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Doyle’s Lodge of Fellowship, No. 84

Although there had been several lodges before it, the first truly successful lodge in Guernsey (working under the “Antients” Grand Lodge) was constituted in 1784, and was named Mariner’s Lodge in 1804. That lodge (which is still a very successful lodge today) was good enough to sponsor the creation of what shortly after inauguration became Doyle’s Lodge, which was constituted in Guernsey on 22nd September 2006.

Almost immediately, the new lodge took its name from, and became irrevocably associated with, a soldier of extraordinary ability. That soldier – Sir John Doyle – had been born in Ireland. After entering the Inns of Court in London, and subsequently finding the practice of law too dull, he became an ensign in 1771, and subsequently had a hugely successful military career in which he distinguished himself in actions both in the American War of Independence and in the war against the French in Egypt. (When war broke out with the French in 1793, he obtained permission for the raising of a regiment which, in honour of his patron, he called “the Prince of Wales’s Irish Regiment”.)

Sir John’s friendship with the Prince of Wales (he was for a time his secretary) resulted in his being appointed Lieutenant Governor of Guernsey. In that capacity, and consequently as Commander in Chief of the Bailiwick, he did more than any other office-holder to defend the Island. One of his more remarkable achievements was to persuade the States of Guernsey to go to the expense of recovering a vast (for Guernsey) area of land from the sea which at that time divided that northern portion of Guernsey from its southern counterpart. All in all, he was a brilliant man and he would have added immense lustre to the new Doyle’s Lodge, of which he became a member, and which took his name.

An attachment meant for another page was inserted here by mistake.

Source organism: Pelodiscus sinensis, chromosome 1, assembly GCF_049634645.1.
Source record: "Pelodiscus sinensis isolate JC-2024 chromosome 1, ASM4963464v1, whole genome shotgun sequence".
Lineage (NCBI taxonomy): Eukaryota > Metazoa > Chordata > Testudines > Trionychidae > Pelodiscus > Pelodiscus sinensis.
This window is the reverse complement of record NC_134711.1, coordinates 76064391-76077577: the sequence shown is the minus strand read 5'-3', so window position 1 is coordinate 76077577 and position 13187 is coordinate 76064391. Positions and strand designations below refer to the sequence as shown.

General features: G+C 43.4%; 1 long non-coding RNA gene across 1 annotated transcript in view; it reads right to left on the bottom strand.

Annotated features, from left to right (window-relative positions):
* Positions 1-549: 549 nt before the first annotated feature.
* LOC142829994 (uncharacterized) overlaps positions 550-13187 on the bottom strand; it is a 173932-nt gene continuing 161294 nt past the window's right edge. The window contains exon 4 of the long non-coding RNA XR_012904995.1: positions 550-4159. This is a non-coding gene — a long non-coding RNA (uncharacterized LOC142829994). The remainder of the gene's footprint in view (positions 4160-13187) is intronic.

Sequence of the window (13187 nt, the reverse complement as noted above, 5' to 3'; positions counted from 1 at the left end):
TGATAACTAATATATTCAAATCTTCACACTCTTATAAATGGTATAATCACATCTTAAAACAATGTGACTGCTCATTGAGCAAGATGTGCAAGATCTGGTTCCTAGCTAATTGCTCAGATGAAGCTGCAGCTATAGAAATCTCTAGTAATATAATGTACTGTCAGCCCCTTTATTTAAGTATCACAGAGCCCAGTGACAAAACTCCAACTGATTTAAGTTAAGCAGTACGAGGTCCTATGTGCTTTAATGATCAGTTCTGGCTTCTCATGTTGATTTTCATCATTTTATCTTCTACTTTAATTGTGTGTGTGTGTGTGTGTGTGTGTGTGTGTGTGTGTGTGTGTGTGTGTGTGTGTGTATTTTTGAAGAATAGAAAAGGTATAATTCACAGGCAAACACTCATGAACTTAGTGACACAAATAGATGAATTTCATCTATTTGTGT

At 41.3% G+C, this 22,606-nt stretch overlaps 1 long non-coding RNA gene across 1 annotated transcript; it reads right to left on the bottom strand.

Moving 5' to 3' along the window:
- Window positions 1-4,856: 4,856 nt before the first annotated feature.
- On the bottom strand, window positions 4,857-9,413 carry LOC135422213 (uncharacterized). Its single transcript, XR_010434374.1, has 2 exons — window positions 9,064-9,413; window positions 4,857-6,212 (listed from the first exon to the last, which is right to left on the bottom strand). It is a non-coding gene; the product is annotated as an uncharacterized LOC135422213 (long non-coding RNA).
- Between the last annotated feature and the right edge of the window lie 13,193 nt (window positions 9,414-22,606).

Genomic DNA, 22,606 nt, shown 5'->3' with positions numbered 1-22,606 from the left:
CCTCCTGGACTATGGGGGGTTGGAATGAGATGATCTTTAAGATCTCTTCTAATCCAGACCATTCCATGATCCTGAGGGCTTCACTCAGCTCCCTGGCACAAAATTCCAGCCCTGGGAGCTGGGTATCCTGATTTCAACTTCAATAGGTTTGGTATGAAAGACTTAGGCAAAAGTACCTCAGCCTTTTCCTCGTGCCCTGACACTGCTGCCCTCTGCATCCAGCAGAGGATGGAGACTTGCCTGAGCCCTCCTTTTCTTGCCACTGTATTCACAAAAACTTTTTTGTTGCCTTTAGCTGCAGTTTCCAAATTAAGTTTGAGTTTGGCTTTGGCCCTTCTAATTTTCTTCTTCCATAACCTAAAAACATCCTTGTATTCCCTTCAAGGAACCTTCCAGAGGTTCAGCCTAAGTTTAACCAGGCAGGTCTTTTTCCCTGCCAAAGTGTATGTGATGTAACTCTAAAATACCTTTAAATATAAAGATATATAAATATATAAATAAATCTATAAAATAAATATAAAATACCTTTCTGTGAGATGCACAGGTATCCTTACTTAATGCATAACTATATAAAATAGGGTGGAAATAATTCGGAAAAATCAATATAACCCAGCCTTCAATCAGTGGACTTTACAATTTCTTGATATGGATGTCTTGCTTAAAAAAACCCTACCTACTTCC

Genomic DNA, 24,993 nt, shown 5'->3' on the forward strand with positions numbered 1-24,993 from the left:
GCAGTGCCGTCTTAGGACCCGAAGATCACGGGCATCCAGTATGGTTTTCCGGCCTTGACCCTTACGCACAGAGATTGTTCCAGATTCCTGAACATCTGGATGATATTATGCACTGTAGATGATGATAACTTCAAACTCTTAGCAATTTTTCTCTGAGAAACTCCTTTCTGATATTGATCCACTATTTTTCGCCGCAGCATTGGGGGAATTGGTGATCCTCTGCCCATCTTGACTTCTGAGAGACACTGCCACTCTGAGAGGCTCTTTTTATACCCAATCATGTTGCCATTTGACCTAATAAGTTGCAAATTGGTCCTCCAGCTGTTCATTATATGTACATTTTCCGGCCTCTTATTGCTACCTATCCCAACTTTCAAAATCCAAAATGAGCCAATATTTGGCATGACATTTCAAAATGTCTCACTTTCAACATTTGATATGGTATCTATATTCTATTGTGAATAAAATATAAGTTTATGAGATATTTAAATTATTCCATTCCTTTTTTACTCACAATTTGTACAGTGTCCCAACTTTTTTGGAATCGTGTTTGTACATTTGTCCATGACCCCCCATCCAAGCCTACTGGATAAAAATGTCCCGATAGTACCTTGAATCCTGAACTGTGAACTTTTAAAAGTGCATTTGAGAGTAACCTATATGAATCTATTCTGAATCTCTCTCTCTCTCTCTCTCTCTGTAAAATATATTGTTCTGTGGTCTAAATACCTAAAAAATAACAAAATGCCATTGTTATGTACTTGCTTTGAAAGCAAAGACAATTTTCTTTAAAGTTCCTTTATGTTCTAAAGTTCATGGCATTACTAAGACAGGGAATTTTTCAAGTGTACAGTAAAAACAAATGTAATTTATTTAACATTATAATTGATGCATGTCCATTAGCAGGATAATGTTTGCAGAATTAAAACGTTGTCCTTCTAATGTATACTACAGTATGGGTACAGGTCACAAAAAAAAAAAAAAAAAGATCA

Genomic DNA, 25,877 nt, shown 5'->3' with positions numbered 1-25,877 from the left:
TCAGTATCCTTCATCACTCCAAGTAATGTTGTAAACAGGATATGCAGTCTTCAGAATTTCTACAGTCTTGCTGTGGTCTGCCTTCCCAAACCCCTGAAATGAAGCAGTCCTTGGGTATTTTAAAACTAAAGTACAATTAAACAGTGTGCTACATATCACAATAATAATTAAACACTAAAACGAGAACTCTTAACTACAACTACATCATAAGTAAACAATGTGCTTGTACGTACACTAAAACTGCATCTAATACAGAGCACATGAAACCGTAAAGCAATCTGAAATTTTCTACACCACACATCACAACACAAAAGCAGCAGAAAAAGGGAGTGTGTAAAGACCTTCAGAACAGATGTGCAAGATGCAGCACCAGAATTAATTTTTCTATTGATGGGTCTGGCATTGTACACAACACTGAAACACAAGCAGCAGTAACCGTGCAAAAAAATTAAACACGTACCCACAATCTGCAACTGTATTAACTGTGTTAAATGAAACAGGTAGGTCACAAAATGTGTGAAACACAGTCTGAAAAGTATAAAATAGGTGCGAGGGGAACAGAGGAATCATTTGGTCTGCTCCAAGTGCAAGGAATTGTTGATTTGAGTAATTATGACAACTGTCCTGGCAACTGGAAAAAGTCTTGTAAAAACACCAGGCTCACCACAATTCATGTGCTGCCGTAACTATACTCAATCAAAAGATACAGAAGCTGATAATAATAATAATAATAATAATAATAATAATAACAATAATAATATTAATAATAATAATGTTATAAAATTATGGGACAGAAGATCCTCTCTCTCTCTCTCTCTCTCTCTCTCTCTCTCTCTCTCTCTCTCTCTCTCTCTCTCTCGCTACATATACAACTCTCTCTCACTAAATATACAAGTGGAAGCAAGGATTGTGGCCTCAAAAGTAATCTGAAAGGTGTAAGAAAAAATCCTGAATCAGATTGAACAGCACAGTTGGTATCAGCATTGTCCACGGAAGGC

As with any long-lived institution, Doyle’s has experienced many vicissitudes. As a military lodge, it had the usual problems associated with the comings and goings of soldiers at short notice, and with the reduction in number of soldiers in the Island as a consequence of the ending of the threat of French invasion. Meetings of the lodge were suspended between 1825 and 1826, because the number of members had become so few. Meetings of the lodge were banned during the German occupation of the Island between 1940 and 1945.

Happily, the lodge has experienced other, more successful times – no more so than at present, when it has over 50 members. The approach of Doyle’s to ceremony may probably be best described as singular. It aims to honour the dignity of formal ceremonial, but in what sometimes appears to be a “different”, and certainly enjoyable, way. Indeed, it has been said that the lodge is the natural home for the opinionated and the eccentric.

Visitors are very warmly welcomed. Doyle’s should not be read about: rather, experienced.

ROGER PERROT

Doyle’s Lodge had its genesis in the exciting, and dangerous, days of the early 1800s. Guernsey had experienced unrivalled prosperity and growth as a consequence of the American, Revolutionary and Napoleonic wars. Privateering was then a legitimate commercial enterprise and wealth flowed from that activity. Against that background, there was ever the threat of invasion by the French, the result of which was an extensive military presence in the Island.

The emergence of Guernsey as other than a purely agricultural and fishing community brought with it an adoption of some of the then current thinking in the English-speaking world, and that included the concept of freemasonry.